"Come along, Son." Fraser spun around and stared at the closet, where his father stood, holding the door open. "It's not like you to dawdle."
Unable to think of anything to say, the two men followed Bob Fraser through the door and found themselves in . . . utter chaos. People were everywhere, although most of them seemed to have been drafted into helping set the table. Diefenbaker, who was less than useful with table setting at the best of times, was running through the house, being chased by a brown and white terrier.
"Oh man," Ray said. " . . . .Sparky?"
At the sound of the name, the terrier left its pursuit and dashed over to Ray, jumping up on him and barking. Ray knelt down beside the dog and let it lick his face over and over again.
Ray took the dog in his arms and stood up. "Fraser," he said a little unsteadily, "meet Sparky. Sparky, this is Fraser."
"Your . . . old dog, Ray?"
Damian came into the dining room with a platter of rare roast beef. "We heard some scratching inside the bedroom closet door the other day, and when I opened the door . . . well, there was Sparky."
"And you didn't think this was weird enough to mention, Dad?"
"To tell the truth, it just slipped my mind."
"Slipped your mind?"
"What with Bob and Caroline moving in and all."
Fraser stared at his father. "You've moved in . . . with the Kowalskis?"
"Well, not exactly with them, Son. But they said they had plenty of room here, and your mother said there was nothing more annoying than interfering in-laws when a couple is just starting out, and . . . "
"Hmmph. Don't think I don't know what she really meant," Martha Fraser muttered from the sofa.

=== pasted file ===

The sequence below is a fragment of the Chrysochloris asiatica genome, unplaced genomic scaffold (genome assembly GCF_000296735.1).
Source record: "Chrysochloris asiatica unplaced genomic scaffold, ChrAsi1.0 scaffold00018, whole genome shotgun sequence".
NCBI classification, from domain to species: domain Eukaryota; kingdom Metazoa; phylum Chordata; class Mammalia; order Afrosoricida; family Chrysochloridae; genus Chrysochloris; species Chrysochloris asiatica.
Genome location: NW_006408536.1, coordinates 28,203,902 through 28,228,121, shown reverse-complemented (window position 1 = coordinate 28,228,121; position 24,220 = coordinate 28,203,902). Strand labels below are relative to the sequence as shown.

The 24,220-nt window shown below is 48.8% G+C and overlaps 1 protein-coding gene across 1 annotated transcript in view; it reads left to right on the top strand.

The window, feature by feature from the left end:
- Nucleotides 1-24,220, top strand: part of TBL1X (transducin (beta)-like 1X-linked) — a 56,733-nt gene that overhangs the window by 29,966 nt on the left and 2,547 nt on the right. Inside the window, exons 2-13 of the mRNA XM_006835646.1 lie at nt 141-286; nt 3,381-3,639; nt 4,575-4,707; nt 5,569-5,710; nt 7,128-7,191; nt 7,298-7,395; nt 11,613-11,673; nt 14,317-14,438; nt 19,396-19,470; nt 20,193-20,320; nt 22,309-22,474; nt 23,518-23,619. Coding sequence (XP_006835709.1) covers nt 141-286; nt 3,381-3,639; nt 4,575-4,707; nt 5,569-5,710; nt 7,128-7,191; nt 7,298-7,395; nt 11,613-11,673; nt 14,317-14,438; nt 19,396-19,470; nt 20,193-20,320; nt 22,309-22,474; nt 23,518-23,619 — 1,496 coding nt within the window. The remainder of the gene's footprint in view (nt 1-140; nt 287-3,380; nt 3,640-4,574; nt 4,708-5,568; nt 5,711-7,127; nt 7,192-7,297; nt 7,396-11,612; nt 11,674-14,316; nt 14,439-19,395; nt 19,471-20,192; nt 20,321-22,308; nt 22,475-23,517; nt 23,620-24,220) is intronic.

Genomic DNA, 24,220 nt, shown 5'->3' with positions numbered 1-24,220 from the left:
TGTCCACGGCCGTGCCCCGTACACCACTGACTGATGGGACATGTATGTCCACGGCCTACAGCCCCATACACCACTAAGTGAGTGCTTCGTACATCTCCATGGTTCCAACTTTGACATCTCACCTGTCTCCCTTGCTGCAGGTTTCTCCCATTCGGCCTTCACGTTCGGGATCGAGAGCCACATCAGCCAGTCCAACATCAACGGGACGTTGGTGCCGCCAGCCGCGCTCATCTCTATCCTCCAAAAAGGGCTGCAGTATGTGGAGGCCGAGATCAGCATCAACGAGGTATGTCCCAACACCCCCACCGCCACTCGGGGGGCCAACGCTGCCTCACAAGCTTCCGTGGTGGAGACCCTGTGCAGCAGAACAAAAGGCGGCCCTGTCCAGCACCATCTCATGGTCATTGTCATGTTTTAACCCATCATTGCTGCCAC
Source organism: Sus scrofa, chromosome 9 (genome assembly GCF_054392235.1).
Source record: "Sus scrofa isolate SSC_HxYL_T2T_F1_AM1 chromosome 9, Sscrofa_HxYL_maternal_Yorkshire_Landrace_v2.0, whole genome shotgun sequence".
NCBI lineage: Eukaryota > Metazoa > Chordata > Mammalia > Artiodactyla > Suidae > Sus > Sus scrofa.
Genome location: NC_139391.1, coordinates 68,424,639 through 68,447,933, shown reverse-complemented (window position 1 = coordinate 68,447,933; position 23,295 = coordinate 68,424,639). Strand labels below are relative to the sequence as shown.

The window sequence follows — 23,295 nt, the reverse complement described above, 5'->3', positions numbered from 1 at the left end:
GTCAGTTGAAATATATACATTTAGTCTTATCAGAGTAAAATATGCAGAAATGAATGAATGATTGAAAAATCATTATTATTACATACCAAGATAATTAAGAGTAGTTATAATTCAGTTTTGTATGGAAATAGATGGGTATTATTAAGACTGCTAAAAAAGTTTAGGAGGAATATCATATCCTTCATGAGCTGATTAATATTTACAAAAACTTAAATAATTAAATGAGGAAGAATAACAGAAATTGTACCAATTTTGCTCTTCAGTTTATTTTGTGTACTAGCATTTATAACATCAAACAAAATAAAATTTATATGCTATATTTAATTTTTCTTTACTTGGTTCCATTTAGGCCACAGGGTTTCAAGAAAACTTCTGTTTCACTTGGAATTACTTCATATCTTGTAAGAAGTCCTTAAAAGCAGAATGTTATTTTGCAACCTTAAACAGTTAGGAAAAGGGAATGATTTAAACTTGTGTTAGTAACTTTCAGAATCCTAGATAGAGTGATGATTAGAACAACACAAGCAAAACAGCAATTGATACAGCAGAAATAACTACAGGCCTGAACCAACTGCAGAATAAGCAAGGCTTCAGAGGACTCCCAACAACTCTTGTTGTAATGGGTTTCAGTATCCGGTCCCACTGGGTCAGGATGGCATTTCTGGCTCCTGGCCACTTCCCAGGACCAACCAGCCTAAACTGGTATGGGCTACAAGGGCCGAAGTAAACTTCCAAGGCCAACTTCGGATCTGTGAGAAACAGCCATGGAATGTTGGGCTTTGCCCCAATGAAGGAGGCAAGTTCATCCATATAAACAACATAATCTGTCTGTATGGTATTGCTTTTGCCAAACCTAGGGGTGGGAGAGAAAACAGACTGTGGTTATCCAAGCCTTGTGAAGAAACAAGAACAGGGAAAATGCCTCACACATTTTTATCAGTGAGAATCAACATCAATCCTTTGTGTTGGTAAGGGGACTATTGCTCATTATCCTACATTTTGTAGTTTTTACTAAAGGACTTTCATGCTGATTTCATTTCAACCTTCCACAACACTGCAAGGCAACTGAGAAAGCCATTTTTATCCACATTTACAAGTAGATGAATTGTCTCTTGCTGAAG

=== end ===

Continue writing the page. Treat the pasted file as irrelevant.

Bob sighed. "Mother, for the last time, Caroline wasn't talking about you and Dad. Didn't she invite you to live . . .well, to come stay with us?"
"You don't have to convince me of anything, Son. I'm just an old woman. It's not important what I think."
"Oh, for the love of . . . . We'll talk later, Mother." Bob turned to his son. "Anyway, there was more room over here, and your mother thought a change of scene might be nice, so . . . "
"You didn't think I might want to know you weren't gone for good?"
Bob frowned. "Didn't we say we were just moving? I could have sworn . . . Caroline!" he yelled. "Come on out here!"
Ray turned to Fraser. "You getting the impression that our folks have a hell of a lot more in common than we thought?"
"What is it, Bob? Oh, Benton. You're here!" She embraced her son, then stepped back to look at him. "I swear, you get more handsome every day. As do you, Stanley."
Ray groaned and buried his face in his hands.
"What is it? Did I say something wrong?"
"He goes by 'Ray,' Mom."
Caroline frowned. "But I was sure Barbara said . . . . "
"Ray," Fraser said firmly.
A few minutes later, all the food had been brought out from the kitchen and everyone was seated at the table when a door buzzer sounded.
Caroline stood up. "Everybody should just get started with dinner. I won't be a minute."